Oakes & Fosher is currently investigating FINRA–licensed stockbrokers who have sold GNMA, FNMA, FHLMC, and other mortgage bonds as short-term investments based on early payoff assumptions.
With the rise in interest rates, many investors are now stuck in long-term mortgage bonds sold as short-term investments. Stockbrokers pushed these long-term bonds since they could earn more in commission than selling a short-term bond or Certificate of Deposit (CD).
Mortgage Bonds Explained
Mortgage bonds are a type of investment backed by real estate loans. These loans are packaged into a pool by financial institutions and sold to investors as a bond. The money obtained from the sale of these bonds is then used to fund more mortgage loans, creating a continuous cycle.
The way mortgage bonds work is relatively straightforward. The interest and principal payments from the individual mortgage loans in the pool are passed on to the investors who hold the bonds. As the borrowers pay off the underlying mortgages, the investors receive their share of the repayments.
This regular cash flow is what makes mortgage bonds an attractive investment option. However, if interest rates rise, as they are currently, these bonds can become long-term investments, contrary to what some investors might expect.
Mortgage Bonds in a High-Interest-Rate Economy
In a high-interest-rate environment, the dynamics of mortgage bonds change significantly. When interest rates rise, homeowners are less likely to refinance their mortgages. This extends the life of mortgage bonds, effectively making them long-term investments. As such, bondholders may find themselves locked into a lower yield for longer than initially anticipated.
Additionally, mortgage bonds lose market value in a high-interest-rate environment. This decrease in value occurs because newly issued bonds come with a higher yield to reflect the increased rates, making the older, lower-yield bonds less attractive to investors. As demand for these older bonds decreases, their prices drop accordingly. This can create a challenging situation for investors who must sell their bonds before maturity.
Stockbrokers Failing to Disclose Vital Information
There have been instances where stockbrokers, in a bid to earn higher commissions, have failed to fully disclose the potential risks associated with mortgage bonds in a high-interest-rate economy. Investors, particularly those seeking short-term investments, are often led to believe that these bonds are a safe and profitable option.
The reality, however, can be vastly different. In a high-interest-rate environment, the value of these bonds can severely diminish, and investors can find themselves locked into long-term obligations with lower yields.
The Importance of Disclosure
It is incumbent upon stockbrokers to provide comprehensive, accurate information about the potential risks and rewards of any financial product they recommend, including mortgage bonds. They should thoroughly explain how interest rate changes impact these investments’ value and duration.
Failure to adequately disclose this critical information can lead to significant financial losses for the investor and potentially result in legal consequences for the stockbroker and their affiliated brokerage firm.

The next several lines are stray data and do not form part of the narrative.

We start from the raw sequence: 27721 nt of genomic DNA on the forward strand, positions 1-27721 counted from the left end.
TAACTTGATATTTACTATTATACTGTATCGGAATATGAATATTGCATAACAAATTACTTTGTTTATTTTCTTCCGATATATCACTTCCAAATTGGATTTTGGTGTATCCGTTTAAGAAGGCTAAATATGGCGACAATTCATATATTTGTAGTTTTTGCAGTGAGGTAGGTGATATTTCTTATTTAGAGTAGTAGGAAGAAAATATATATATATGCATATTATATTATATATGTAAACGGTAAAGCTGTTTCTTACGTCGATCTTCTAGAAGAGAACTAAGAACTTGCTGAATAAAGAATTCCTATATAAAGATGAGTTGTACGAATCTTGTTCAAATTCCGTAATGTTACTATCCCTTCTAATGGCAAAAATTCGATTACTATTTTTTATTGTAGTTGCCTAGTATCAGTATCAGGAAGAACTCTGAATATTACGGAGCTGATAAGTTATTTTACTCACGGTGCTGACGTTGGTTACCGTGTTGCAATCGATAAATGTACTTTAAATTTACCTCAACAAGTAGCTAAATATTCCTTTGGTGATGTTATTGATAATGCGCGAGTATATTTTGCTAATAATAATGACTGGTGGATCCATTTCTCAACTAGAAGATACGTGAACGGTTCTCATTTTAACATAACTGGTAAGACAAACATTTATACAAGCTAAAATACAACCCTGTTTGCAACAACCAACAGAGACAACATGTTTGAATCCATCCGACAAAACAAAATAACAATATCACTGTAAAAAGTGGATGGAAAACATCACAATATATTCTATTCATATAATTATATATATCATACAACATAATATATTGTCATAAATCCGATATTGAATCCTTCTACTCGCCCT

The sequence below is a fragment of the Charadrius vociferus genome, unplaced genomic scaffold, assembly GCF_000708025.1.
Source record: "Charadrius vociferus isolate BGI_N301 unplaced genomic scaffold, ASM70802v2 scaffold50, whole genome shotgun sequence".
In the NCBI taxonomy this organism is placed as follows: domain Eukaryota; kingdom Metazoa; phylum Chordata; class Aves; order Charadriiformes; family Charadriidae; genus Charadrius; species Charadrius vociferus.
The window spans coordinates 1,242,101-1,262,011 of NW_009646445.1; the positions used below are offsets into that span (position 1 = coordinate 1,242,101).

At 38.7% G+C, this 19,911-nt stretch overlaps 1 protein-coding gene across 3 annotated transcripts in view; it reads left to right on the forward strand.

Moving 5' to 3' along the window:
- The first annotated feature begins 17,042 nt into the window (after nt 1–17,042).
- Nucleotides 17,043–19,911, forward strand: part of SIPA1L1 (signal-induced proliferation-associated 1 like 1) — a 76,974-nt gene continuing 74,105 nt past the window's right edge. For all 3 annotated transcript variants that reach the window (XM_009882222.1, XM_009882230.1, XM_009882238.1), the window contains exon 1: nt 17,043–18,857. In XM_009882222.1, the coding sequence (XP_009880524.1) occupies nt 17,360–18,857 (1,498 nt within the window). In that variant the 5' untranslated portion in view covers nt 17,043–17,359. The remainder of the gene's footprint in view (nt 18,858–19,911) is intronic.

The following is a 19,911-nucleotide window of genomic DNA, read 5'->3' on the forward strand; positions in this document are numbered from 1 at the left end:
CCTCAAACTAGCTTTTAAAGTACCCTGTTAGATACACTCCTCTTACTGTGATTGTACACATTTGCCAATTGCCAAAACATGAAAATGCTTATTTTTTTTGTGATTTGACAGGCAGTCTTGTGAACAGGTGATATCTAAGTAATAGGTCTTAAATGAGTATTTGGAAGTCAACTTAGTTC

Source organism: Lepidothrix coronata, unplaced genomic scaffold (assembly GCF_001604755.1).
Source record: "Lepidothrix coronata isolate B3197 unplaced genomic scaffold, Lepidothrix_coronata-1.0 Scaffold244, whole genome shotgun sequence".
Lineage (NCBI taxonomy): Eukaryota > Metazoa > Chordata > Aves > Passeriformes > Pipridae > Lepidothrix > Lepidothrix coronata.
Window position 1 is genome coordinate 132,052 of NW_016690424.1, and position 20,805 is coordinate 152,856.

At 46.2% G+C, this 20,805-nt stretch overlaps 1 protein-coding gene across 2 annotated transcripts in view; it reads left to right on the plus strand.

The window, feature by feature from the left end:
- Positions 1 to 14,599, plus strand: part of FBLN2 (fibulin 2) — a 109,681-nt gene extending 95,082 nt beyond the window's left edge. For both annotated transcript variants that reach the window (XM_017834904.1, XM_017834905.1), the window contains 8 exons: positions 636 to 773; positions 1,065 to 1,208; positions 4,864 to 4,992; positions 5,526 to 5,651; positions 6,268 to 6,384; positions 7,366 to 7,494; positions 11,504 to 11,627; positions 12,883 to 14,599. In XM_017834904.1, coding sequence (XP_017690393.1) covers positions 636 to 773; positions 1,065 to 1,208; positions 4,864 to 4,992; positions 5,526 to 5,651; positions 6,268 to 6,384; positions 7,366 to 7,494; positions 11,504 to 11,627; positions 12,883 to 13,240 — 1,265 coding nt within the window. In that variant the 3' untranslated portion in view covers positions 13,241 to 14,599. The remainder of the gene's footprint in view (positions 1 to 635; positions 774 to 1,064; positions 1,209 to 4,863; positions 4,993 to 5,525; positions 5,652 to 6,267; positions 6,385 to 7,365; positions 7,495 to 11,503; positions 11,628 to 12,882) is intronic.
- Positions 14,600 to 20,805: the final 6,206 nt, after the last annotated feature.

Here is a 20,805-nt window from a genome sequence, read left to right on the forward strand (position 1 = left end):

A Fiduciary Duty
Stockbrokers have a fiduciary duty to their investors, which means they are obligated under the law to put their clients’ interests ahead of their own. This fiduciary duty extends to the complete and transparent disclosure of all information materially impacting the investor’s decision-making process. This includes but is not limited to, potential risks, fees, commissions, and conflicts of interest associated with any recommended investment product.
In the context of mortgage bonds, this duty requires that stockbrokers accurately communicate how economic shifts, such as fluctuations in interest rates, can affect the bond’s value and duration. Stockbrokers must not oversimplify or sugarcoat these details to make a sale. If a stockbroker fails in this duty, they not only violate the trust placed in them by their clients but also risk severe legal ramifications, including fines, suspension, or even expulsion from the securities industry.
Oakes & Fosher Pursuing FINRA Arbitration
Oakes & Fosher recently filed FINRA arbitration on behalf of an investor told that these bonds would be redeemed within one to two years and offered a better yield than a two-year CD. When rates began to rise, the investor found themself stuck in bonds with a long-term maturity of 30 years.
When the investors inquired about selling these bonds, they were told they had lost one-third of their value. Stockbrokers and money managers must disclose all the risks and potential pitfalls of any investment they recommend to a client.
Get a No-Cost Consultation
If you or someone you know has suffered losses due to this type of investment, please contact the attorneys at Oakes & Fosher, LLC. Our FINRA arbitration lawyers serve investors nationwide and handle the representation on a contingency fee basis. This means that if you do not recover any of your losses, you don’t pay anything in attorney fees. Please contact us now for a no-cost consultation.